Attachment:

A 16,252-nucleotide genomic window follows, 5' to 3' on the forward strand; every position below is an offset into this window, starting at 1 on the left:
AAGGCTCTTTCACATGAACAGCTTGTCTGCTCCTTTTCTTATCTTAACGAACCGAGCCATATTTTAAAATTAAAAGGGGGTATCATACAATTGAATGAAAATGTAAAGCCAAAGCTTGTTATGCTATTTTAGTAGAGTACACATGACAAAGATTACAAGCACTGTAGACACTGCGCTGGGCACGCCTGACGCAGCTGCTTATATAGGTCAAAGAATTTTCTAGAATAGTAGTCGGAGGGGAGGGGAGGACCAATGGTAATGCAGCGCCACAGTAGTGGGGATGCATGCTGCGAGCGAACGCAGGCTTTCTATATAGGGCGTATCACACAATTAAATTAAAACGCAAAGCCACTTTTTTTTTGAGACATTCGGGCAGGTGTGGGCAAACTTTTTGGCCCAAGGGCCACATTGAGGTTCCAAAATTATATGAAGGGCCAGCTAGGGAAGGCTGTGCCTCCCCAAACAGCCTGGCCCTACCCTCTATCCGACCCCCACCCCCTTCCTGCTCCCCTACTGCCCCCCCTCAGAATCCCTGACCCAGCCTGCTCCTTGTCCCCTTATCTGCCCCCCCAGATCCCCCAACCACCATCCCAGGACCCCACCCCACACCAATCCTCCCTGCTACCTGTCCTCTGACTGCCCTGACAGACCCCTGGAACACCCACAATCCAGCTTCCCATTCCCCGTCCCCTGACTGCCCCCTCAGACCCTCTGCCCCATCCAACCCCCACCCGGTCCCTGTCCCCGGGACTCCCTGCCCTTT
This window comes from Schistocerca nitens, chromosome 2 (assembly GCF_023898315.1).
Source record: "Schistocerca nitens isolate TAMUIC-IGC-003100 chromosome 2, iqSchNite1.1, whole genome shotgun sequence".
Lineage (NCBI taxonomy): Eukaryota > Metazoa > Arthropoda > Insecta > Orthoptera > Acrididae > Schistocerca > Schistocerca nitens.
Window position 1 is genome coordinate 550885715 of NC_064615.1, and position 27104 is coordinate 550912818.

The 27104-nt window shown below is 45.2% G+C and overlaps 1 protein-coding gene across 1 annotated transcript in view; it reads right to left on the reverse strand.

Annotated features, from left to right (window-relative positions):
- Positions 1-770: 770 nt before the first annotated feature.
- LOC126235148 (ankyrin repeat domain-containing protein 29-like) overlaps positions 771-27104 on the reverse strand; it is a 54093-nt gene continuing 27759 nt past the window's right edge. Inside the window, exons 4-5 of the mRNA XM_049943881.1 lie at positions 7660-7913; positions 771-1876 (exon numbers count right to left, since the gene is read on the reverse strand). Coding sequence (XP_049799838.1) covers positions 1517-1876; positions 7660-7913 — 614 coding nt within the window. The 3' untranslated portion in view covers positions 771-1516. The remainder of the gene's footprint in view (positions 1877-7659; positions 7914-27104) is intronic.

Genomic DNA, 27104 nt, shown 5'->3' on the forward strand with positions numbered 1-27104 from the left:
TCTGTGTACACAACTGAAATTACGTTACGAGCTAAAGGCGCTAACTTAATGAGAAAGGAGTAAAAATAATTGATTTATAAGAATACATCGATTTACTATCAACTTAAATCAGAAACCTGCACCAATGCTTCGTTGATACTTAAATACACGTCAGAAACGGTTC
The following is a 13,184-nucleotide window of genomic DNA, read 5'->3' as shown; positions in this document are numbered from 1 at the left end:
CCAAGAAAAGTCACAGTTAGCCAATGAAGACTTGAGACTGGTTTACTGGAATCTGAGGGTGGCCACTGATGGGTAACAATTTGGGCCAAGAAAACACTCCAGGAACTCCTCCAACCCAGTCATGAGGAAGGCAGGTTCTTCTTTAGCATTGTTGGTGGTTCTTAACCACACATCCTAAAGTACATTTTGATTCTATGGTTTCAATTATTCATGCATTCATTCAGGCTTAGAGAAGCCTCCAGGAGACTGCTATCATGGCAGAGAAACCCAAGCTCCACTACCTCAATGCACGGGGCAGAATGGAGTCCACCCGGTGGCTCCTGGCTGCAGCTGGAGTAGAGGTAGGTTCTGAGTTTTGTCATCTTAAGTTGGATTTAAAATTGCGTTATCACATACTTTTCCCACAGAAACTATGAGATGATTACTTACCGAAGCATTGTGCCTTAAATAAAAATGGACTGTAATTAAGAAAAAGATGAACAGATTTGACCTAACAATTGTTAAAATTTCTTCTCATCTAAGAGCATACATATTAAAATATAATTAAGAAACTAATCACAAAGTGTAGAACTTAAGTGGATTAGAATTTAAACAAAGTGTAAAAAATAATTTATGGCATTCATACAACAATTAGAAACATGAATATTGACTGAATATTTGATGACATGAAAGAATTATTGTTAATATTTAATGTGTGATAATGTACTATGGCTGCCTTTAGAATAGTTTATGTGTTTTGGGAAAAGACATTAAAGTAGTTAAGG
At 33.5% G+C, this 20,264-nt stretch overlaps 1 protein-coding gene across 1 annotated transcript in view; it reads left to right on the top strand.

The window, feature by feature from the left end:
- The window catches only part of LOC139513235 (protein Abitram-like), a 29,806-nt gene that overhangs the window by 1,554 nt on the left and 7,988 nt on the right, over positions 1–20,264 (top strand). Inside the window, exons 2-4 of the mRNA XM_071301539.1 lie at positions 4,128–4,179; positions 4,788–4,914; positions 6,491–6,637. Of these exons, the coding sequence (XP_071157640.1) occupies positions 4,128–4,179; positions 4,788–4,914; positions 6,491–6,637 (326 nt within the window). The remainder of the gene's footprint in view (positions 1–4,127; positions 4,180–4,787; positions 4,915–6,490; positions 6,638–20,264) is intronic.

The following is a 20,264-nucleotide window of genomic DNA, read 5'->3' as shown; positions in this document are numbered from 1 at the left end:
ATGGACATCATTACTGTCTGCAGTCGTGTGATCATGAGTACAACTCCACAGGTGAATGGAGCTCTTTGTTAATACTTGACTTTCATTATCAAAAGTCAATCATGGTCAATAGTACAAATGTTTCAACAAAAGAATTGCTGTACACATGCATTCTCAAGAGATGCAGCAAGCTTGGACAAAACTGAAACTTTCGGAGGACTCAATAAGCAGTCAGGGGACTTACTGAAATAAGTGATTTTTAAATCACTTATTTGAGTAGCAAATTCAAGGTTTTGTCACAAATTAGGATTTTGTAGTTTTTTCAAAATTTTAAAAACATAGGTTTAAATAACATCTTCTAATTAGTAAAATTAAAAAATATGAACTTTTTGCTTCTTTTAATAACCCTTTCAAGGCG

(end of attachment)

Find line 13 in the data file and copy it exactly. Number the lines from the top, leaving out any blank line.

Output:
The following is a 13,184-nucleotide window of genomic DNA, read 5'->3' as shown; positions in this document are numbered from 1 at the left end: